Virginia Wesleyan College reportedly never ran a background check on an employee who turned out to be a convicted felon with a history of embezzlement charges. Even without the background check, the employee in question was given "unrestricted access" to the school's database, which included records for Virginia Wesleyan's more than 380,000 students and alumni. The woman used her position to steal the identities of numerous students and to apply for "more than 100 credit cards." All of this took place in 2012, but the court case is only just now reaching the sentencing phase.
Normally, college or university officers with access into student records would never be cleared to work such jobs without first passing a background check. According to a report from The Virginian-Pilot, though, Virginia Wesleyan has a loophole in their system that allowed this particular incident to take place. The school doesn't run background checks on employees hired through the student work-study program, and since the woman who committed the theft was a work-study student she was never asked to submit to a check. Spokespeople for the Virginia Wesleyan said that it isn't standard operating procedure, either at other schools in the local area or statewide, for work-study student employees to undergo background checks. In fact, it's rare for any kind of student employees, such as resident assistants, to go through full background checks prior to hiring.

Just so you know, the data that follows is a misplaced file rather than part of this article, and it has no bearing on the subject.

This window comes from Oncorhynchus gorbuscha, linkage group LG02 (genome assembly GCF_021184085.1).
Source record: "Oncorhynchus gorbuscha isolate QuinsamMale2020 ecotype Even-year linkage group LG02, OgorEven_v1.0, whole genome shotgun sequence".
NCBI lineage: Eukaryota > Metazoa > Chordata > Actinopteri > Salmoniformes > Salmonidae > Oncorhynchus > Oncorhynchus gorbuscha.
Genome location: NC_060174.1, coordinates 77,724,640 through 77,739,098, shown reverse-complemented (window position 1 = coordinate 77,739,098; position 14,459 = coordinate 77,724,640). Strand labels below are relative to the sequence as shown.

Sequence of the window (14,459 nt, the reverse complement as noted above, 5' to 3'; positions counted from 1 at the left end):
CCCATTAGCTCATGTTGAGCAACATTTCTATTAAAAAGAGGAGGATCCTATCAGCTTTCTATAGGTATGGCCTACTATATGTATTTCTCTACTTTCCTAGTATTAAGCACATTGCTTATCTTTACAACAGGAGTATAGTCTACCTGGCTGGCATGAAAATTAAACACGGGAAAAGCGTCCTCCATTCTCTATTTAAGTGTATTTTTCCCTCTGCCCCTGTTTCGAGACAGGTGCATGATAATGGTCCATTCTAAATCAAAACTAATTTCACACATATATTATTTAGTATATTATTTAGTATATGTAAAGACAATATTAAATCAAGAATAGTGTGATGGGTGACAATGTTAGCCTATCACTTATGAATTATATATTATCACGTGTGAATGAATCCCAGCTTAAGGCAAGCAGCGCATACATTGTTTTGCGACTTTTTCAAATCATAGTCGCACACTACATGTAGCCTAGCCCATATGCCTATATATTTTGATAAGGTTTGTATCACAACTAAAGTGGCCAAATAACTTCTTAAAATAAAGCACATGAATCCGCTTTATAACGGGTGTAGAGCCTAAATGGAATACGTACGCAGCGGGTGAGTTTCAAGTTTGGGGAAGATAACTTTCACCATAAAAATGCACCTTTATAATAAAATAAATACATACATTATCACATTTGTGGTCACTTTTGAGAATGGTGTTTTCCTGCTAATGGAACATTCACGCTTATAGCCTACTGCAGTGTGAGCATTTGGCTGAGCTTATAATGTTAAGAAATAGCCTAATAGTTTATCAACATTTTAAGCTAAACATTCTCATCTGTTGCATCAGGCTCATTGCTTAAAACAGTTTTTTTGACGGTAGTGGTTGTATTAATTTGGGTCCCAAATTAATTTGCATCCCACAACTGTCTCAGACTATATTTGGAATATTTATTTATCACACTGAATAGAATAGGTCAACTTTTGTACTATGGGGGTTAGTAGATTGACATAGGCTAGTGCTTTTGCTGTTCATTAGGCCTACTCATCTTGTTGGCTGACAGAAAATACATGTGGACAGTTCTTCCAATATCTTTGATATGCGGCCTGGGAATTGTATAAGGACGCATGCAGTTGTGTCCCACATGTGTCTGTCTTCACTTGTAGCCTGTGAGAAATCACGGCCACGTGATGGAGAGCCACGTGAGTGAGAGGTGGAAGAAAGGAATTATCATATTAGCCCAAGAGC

The defendant in this case was a student of Virginia Wesleyan from 2010 through August 2012, when she was caught and charged with identity theft. The school was not aware that the young woman had two embezzlement charges on her record, one a 2008 conviction for misdemeanor embezzlement, and one an April 2009 conviction for felony embezzlement. As a result, she was given access to the school database, which, out of 380,000 records, contained around 59,000 Social Security numbers. In other words, she had nearly limitless resources to fuel her identity theft habits.
There was also a warrant out for the defendant's arrest, as she had been sentenced to two months in jail for her 2009 felony conviction. She was supposed to report to the jail on her own, but never did, and a warrant was issued for her arrest in July 2009 as a result. She wasn't arrested for the initial felony charge until 2013, and will now likely face at least two more years in prison as a United States District Court case against her wraps up.
Since the incident, Virginia Wesleyan has tightened its security policies slightly, and is keeping an eye on who has access to different student records. A better practice for colleges and universities across the country might be to implement background checks for student workers. They may not be the norm, but a consistent background check policy for any kind of worker, including for student workers, would help protect student records and school funds or assets, and would prepare students for real world jobs, where background checks are more common.